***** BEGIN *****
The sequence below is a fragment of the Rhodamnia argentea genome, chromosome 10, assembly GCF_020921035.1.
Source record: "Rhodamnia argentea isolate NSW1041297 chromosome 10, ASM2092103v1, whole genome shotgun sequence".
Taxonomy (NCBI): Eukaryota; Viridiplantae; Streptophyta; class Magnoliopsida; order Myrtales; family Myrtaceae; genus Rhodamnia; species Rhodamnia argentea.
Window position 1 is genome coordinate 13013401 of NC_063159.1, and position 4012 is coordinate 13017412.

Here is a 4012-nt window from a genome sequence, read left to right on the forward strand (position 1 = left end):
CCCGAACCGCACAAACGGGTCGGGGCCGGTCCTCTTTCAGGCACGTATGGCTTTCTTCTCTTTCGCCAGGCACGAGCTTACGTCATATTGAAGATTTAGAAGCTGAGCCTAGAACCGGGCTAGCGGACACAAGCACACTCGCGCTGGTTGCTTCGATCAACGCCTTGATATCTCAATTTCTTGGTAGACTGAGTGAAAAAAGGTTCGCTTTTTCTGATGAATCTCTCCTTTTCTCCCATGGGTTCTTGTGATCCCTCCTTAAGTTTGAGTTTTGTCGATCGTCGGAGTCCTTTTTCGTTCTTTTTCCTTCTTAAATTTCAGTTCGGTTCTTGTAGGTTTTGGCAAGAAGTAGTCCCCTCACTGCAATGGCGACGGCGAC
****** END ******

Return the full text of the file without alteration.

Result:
The sequence below is a fragment of the Rhodamnia argentea genome, chromosome 10, assembly GCF_020921035.1.
Source record: "Rhodamnia argentea isolate NSW1041297 chromosome 10, ASM2092103v1, whole genome shotgun sequence".
Taxonomy (NCBI): Eukaryota; Viridiplantae; Streptophyta; class Magnoliopsida; order Myrtales; family Myrtaceae; genus Rhodamnia; species Rhodamnia argentea.
Window position 1 is genome coordinate 13013401 of NC_063159.1, and position 4012 is coordinate 13017412.

Here is a 4012-nt window from a genome sequence, read left to right on the forward strand (position 1 = left end):
CCCGAACCGCACAAACGGGTCGGGGCCGGTCCTCTTTCAGGCACGTATGGCTTTCTTCTCTTTCGCCAGGCACGAGCTTACGTCATATTGAAGATTTAGAAGCTGAGCCTAGAACCGGGCTAGCGGACACAAGCACACTCGCGCTGGTTGCTTCGATCAACGCCTTGATATCTCAATTTCTTGGTAGACTGAGTGAAAAAAGGTTCGCTTTTTCTGATGAATCTCTCCTTTTCTCCCATGGGTTCTTGTGATCCCTCCTTAAGTTTGAGTTTTGTCGATCGTCGGAGTCCTTTTTCGTTCTTTTTCCTTCTTAAATTTCAGTTCGGTTCTTGTAGGTTTTGGCAAGAAGTAGTCCCCTCACTGCAATGGCGACGGCGAC